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Roach problem still bugs neighbors

A Penn Hills inspector and neighbors of a once-infested vacant house worry that roaches might be staging a comeback inside the Howard Street residence.

But officials with the Allegheny County Health Department who inspected the exterior of the house Friday said they saw no live roaches, only a few dead ones.

Penn Hills Housing Coordinator John McCafferty said he saw signs of roaches in the house during an interior inspection about 10 days ago.

That is no surprise to next-door neighbors Tom and Tiffany Johnson, who complain that the roaches migrated from the vacant house to theirs. The Johnsons have a 5-year-old and an infant.

“I’ve caulked every doorway and put down boric acid everywhere — and I still see the roaches every day in my house,” Tiffany Johnson said. “Since all of this started, I’ve never gone a full day without seeing several roaches in my house.”

Health Department spokesman Guillermo Cole credited potential buyer Cecil Cooper, of Pittsburgh, with “dramatically reducing” the number of roaches in the vacant house.

“If they have not been eradicated, they have been brought under control to the point where they should not be considered a threat to neighbors,” Cole said. Another neighbor, Cole said, told inspectors the situation is much better than in early August, when health inspectors told of finding “literally millions” of cockroaches in the house. The Johnsons and other nearby residents said roaches had migrated to their homes.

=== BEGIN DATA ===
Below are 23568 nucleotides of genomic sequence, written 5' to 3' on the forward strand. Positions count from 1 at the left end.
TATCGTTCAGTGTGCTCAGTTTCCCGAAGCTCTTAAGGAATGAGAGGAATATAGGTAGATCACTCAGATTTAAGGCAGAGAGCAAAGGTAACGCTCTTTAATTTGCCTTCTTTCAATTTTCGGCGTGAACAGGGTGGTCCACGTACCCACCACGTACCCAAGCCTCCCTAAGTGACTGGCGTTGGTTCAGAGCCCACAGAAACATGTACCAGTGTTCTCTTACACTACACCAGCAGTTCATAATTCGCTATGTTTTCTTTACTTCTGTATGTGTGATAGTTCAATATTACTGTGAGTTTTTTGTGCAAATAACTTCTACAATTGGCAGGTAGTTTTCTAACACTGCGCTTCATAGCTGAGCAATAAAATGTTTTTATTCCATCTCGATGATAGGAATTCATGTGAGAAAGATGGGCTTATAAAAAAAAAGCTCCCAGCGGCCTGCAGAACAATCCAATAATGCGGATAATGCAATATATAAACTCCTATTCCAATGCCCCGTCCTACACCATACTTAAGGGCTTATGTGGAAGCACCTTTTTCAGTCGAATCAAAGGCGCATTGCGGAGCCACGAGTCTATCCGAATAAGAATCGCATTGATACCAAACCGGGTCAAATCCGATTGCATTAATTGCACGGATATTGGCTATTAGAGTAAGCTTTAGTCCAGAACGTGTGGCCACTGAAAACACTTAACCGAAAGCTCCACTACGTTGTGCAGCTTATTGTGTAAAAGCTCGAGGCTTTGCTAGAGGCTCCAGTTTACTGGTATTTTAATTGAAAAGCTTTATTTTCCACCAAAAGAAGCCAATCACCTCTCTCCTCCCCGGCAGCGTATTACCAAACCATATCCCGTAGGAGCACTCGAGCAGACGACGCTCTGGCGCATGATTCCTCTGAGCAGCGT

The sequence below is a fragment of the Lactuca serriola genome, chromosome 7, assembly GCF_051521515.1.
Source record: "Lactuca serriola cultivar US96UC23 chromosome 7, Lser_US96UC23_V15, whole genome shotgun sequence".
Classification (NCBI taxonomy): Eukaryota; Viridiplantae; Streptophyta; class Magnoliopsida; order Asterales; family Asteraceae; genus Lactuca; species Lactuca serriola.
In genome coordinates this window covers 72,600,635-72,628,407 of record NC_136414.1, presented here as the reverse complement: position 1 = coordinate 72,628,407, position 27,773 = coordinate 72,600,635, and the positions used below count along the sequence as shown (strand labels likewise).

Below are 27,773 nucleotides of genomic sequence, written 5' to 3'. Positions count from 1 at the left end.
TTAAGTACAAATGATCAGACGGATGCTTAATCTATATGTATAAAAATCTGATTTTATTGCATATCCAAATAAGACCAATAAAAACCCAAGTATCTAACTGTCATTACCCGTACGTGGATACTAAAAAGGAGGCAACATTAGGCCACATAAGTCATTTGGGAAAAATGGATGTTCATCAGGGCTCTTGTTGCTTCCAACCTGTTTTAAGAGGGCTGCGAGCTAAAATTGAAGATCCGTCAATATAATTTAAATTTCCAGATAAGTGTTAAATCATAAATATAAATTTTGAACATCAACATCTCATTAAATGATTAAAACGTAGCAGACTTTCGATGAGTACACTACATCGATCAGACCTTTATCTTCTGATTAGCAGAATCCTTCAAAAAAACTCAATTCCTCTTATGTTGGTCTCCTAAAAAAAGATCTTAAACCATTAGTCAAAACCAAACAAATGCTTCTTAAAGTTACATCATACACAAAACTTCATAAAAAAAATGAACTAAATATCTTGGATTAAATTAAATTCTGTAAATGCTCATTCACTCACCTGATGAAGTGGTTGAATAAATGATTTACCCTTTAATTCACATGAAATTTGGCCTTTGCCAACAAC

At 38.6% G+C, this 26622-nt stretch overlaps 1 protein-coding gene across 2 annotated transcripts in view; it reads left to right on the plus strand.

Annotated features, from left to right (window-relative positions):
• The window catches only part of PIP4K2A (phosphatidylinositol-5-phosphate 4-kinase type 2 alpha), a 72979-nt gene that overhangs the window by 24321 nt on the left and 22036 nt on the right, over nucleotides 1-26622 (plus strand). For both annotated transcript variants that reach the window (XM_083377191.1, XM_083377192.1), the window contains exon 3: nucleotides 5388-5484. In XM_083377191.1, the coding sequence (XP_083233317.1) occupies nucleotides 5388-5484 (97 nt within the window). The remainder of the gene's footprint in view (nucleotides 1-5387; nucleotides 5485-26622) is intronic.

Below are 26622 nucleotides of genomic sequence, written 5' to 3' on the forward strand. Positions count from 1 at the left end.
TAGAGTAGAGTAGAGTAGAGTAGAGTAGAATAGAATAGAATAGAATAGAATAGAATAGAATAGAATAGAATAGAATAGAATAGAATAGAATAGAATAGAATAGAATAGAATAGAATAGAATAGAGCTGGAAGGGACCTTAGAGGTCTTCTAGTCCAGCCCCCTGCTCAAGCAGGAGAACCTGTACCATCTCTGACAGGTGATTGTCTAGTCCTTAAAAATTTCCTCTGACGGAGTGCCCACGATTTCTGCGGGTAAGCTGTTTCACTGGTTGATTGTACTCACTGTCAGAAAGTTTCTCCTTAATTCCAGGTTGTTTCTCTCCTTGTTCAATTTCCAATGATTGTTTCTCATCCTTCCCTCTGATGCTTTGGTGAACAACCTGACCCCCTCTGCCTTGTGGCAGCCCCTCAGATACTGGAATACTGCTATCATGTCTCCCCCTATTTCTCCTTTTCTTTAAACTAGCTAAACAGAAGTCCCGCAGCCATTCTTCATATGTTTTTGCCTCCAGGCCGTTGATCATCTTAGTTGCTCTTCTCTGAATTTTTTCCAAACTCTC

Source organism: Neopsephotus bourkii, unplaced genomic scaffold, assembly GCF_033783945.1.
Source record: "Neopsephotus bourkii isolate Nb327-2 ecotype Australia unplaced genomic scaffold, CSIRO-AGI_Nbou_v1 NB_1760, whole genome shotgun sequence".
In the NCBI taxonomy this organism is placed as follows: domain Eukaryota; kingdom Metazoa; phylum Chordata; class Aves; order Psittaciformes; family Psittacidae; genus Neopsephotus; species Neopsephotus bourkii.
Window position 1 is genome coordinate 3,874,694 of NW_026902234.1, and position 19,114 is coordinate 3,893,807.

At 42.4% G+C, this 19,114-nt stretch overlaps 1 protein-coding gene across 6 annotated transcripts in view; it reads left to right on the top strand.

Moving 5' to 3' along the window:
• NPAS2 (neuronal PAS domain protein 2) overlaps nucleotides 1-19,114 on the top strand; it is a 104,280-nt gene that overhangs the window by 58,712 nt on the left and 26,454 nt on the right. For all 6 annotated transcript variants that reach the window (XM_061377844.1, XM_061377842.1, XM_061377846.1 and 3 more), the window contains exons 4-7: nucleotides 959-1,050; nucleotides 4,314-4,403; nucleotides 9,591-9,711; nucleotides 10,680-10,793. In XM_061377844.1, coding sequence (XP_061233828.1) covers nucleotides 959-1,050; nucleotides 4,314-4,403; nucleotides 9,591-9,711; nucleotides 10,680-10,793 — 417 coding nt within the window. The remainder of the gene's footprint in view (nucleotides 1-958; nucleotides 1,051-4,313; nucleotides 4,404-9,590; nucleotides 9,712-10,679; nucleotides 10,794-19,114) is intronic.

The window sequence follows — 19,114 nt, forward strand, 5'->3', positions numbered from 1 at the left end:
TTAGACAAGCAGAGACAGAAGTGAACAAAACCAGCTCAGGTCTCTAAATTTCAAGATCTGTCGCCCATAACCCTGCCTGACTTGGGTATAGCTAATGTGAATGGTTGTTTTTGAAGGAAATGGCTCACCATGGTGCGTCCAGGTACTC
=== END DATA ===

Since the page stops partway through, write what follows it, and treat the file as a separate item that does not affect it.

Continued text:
Municipal officials condemned the house in early August. The 74-year-old owner had been moved to a nursing home in July and officials could not locate the adult daughter who had been living with her.

Municipal officials planned to demolish the house, until Cooper produced a handwritten sales agreement to buy it.

At the time, Cooper agreed to pay about $1,500 and cooperate with the health department by spraying the home regularly with pesticide.

“He’s done everything we’ve asked him to do,” McCafferty said of Cooper. “He fixed the plumbing problem and started to tear some of the walls out. He’s put money into the place, but now it may have been for naught.”

Officials with InterBay Funding, a mortgage company with a regional office in Fort Washington, Montgomery County, have stepped in to collect a loan of about $65,000 the previous owner took against the mortgage.

“For that reason, the deed can’t be transferred to Mr. Cooper,” McCafferty said.

Cooper and officials with InterBay were unavailable for comment yesterday. McCafferty said the company plans to put the house up for sheriff’s sale and give Cooper an opportunity to bid on it.


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